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Turing Designer’s Diary Part 2 – Image and language


So, the central idea for Turing is that a series of abstract images will be presented to players. I’d been knocking the concept around for a while having come up with a prototype a few years ago that worked just fine, the issue was that Turing was always going to be a little pocket game, but it was a little pocket game that needed an absolute minimum of 40 or 50 pieces of unique full colour artwork, which was never going to come close to making financial sense. I’d been kicking around ideas for dealing with this and for a while was thinking of using the artwork I’ve built up over time from other games. The issue is that striking game artwork is generally not that abstract, and game artwork is also too strongly themed to allow for much interpretation of patterns which is pretty central to the concept of Turing.


The solution seems to have come from a site called Pixabay that I’ve been using for print and plays and prototyping for a while now. This is a fantastic site where artists can post work available free for commercial usage. The trade off is that you don’t get to ask for what you want so it’s been a long process of picking out suitable images and going back and forth on thinning them down or building them up. I’ve arrived at a list of images that I’m happy with and a set of artists to credit for their fantastic work, while the images have been offered free with a request for links back, we’ll be donating payments to the artists based on the success of the Kickstarter.


The process of picking images has been interesting in and of itself. Turing is based around players simply trying to communicate the presence of intelligent communication to other players, to signal that they are human through a series of abstract images while the game offers a randomly selected set of images. That rules out anything with directly interpretable symbols such as words or numbers, it also makes images with human figures a double-edged sword since people naturally gravitate to them, particularly when trying to signal their own humanity, but that does mean over-reliance on those images offers an easy win for the game when they happen to come out in the wrong place for the players. More interesting is to offer images that allow for patterns of communication to be built up by players, so much of the process has been looking for abstract themes in images, windows, moons, flowers. It has certainly been the majority of the practical work with this game and it has been a process that has been almost impossible to directly quantify and, unfortunately for this blog, put into words.


Possibly the most interesting part of the game, and in turn the process of creating the game, is the creation of a private language and how that can be taken advantage of and subverted in play. For example, I’m a big fan of the game Mysterium, within my play group it has been decided that a particular card in that game always means a particular suspect (the glowing Bear/Owl always means the doctor, if you’re curious). However, I’ve played the game with members of that group and outsiders on occasion and oddly the members of the group who “know” the meaning of that card sometimes forget that the card doesn’t mean that to anyone outside the group. Interestingly, the building up of those sorts of private language elements is what eventually limits the re-playability of Mysterium among the same group over time, but it’s a strength of Turing. Language is structured and as such a little more brittle than direct interpretation, meaning that if players examine the images offered to them every turn to make direct interpretations of the images the game can’t take advantage of them. But if they build up a private language where a particular image is always chosen by the human, or even a particular human, the game is capable of stealing that image away from the player, at which point the private language becomes a huge disadvantage.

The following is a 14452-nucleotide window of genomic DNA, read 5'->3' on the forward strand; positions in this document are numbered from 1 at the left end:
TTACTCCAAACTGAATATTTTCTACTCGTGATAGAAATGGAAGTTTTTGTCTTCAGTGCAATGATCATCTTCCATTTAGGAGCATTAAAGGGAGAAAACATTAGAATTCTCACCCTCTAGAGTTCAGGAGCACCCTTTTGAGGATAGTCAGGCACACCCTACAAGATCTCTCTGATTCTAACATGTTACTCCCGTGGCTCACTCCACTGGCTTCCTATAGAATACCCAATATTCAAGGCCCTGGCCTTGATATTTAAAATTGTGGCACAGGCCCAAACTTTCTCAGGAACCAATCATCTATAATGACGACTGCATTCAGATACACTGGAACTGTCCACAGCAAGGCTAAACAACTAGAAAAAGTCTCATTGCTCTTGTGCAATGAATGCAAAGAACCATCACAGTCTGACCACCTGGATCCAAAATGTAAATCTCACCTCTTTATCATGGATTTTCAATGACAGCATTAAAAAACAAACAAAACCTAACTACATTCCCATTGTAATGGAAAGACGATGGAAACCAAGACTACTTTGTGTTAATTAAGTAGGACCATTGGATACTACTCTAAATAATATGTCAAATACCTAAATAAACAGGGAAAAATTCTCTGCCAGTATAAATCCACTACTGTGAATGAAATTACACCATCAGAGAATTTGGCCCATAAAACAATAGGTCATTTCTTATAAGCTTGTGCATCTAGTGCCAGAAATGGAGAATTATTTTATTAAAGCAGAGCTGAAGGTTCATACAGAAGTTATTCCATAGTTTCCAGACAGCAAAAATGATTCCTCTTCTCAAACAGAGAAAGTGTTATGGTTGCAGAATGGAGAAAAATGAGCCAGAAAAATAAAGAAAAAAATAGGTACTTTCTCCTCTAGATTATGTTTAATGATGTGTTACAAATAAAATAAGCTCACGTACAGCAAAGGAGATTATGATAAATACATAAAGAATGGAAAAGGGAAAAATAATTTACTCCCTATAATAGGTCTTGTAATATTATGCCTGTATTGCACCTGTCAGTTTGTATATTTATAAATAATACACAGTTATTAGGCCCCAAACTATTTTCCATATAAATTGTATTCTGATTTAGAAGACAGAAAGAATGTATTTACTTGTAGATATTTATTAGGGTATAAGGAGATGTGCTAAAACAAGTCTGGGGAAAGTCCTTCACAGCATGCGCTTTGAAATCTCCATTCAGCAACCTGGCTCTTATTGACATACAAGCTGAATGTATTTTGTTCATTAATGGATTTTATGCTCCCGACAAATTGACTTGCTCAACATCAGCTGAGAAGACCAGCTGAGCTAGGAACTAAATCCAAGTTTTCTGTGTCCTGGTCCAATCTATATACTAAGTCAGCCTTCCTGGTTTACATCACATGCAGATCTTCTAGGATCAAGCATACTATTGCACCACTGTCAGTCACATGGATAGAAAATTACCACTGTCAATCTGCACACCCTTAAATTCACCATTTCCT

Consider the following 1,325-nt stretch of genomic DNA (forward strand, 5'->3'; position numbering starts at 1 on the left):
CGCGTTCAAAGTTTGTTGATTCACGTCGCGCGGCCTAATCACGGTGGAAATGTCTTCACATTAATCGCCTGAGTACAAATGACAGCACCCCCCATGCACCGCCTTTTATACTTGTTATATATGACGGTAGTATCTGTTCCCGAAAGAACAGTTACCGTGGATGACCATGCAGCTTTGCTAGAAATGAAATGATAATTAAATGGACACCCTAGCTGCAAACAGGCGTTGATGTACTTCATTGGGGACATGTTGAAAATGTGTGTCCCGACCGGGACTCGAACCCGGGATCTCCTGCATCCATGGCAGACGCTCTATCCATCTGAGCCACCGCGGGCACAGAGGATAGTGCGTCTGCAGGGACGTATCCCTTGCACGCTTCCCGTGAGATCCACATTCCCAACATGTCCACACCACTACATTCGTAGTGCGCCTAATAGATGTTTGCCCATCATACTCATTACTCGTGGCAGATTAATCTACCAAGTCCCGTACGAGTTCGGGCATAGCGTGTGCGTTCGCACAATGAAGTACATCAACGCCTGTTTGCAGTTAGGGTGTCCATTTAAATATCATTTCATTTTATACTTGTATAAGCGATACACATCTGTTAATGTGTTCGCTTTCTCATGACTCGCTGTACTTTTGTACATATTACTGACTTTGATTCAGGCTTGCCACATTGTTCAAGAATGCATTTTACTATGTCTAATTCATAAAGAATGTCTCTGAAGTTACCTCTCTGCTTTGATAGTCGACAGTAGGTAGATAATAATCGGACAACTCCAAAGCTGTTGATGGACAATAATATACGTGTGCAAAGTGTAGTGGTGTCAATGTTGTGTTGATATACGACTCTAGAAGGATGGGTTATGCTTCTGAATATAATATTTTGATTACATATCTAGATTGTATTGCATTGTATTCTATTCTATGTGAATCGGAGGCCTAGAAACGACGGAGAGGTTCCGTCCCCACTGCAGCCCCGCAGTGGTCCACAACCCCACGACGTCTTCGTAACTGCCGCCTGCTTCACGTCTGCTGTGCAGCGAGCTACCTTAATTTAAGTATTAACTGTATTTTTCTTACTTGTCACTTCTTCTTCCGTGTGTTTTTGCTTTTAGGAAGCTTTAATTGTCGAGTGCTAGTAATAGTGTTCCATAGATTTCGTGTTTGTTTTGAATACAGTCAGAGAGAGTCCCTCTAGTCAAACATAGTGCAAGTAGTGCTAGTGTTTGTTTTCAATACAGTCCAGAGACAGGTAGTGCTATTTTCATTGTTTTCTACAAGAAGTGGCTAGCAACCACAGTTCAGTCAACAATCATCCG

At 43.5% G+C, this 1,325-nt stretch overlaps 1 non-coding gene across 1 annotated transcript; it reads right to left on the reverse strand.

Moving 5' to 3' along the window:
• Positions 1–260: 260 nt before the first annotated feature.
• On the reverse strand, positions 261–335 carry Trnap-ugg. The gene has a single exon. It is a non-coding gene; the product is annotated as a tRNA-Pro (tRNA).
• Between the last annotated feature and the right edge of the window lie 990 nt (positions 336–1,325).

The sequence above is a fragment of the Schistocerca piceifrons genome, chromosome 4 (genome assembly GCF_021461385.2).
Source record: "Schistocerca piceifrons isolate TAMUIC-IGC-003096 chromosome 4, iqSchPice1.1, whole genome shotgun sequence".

This is one of those emergent moments in design that I had a vague and undefined idea of being a strength at the start of development but has come more and more clearly into sight with each additional play through and test. I was pretty sure that the basic idea would work as a simple filler game once I worked through a few scoring and presentation mechanics (which I’ll go into on the next diary) and I had a suspicion it would do something interesting if players sat down and played it through repeatedly, so it has been rewarding to see the game pull out odd little moments where through random chance it manages to perform a direct impression of a human player.


The downside at the moment is that image interpretation games are often seen as only being interesting until all the images have established meanings, hence why more and more image cards are generally offered to them over time. Turing becomes more interesting when the images have established meanings, which puts the number of images to include in the game as being a tricky choice. Too many and the odds of the game hitting a convincing sequence goes down, plus players are less likely to develop an internal language that the game can subvert. Too few and players will likely become bored of the images before they naturally develop a private language. Unfortunately, this is one of those number choices that traditional statistic methods struggle to interpret, or at least that my statistical capabilities aren’t up to figuring out. Fortunately, I’m quite of a gut designer anyway, so at the moment its 90 cards. That sounds like a good number and we can always pull some out over time.

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